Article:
In addition to the U.S. experiencing a reversal on the progress of eliminating caregiver bias, the pandemic is also revealing a turning back of the clock on advances made against discrimination of pregnant women in the workforce. The Pregnancy Discrimination Act of 1978 amended Title VII of the historic 1964 Civil Rights Act and prohibits sex discrimination on the basis of pregnancy. Regarding COVID-19, the Centers for Disease Control (CDC) issued guidelines advising that pregnant women could be at higher risk if exposed to the virus. In violation of their rights, pregnant women have been furloughed or laid off based on the misconception that they needed protection and/or were a liability. Even if an employer believes they’re being altruistic or caring, the employer—according to Title VII—cannot take negative employment action because of pregnancy. In fact, the U.S. Supreme Court ruled [Young v. United Parcel Service, 135 S. Ct. 1338, (2015)] that employers must offer pregnant employees equal accommodations that are offered to employees unable to work based on temporary medical conditions.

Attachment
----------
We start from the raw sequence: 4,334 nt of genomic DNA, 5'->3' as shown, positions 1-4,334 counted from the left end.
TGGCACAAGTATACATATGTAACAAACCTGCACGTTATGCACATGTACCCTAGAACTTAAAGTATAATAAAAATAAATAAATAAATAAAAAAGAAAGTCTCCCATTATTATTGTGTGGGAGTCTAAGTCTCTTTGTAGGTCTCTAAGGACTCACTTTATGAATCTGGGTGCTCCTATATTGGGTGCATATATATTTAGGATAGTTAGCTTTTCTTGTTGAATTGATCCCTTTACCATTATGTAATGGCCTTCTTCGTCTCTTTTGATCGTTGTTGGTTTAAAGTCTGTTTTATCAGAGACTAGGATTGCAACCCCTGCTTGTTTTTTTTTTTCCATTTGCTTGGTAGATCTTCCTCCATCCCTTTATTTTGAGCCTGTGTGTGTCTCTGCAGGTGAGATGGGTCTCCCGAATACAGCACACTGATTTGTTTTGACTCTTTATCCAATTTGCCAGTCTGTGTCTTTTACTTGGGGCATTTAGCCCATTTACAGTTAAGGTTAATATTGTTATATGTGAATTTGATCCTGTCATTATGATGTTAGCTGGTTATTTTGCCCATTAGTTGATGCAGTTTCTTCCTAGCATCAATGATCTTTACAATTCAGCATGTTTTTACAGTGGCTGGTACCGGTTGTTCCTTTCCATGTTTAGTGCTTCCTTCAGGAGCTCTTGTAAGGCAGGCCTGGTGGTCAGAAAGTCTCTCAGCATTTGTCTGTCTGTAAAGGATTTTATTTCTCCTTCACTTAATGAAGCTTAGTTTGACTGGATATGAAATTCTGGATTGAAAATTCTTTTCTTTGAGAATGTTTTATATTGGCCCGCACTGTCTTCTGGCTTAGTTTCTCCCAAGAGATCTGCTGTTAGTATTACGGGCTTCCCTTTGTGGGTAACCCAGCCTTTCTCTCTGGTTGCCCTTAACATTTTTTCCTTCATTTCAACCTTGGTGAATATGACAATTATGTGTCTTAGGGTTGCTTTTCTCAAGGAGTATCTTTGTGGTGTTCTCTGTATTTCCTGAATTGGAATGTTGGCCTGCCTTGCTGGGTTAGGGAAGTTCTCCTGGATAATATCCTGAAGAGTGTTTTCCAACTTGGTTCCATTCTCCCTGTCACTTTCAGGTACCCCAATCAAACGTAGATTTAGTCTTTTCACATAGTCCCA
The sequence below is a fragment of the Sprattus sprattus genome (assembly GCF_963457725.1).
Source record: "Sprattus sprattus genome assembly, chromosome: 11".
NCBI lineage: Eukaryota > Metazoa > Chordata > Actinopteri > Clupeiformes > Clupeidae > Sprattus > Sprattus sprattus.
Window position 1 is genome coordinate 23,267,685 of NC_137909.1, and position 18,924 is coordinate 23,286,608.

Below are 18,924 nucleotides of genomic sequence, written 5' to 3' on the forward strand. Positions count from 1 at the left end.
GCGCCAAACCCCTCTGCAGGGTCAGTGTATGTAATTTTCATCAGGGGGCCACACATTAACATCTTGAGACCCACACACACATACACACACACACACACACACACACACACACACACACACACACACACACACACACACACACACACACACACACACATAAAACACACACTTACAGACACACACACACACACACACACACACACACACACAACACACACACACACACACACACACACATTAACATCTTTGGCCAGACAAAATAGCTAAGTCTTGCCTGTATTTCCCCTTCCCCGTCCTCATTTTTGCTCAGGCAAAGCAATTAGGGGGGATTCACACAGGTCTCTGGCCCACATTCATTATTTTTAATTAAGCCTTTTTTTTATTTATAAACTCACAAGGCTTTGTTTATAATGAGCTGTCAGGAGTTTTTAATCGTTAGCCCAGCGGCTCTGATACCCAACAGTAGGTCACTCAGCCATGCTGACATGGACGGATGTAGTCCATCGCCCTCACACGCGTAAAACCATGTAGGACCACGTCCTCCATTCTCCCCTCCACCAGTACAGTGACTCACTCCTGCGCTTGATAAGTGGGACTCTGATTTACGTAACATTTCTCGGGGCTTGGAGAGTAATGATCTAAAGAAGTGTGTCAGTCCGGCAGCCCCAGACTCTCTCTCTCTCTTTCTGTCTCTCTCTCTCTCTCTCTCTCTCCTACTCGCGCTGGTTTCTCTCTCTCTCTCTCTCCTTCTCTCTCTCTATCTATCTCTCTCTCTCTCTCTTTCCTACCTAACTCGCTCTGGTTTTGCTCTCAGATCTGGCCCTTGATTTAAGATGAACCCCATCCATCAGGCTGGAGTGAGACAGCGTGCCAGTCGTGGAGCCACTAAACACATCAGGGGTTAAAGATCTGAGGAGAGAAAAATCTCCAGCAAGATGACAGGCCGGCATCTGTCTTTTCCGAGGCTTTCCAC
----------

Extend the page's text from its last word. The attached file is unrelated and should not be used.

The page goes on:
Relevant to COVID-19, but consistent with established precedence, the Equal Employment Opportunity Commission (EEOC) released guidelines to employers in June 2020 reinforcing the law that employers must offer alternatives such as flexible schedules and telework options for male and female employees with legally-protected circumstances. Notwithstanding these guidelines and the reminder to employers to put aside gender and sex biases, pregnant women have the right to perform their full-capacity job description should they so choose without employer-imposed limitations.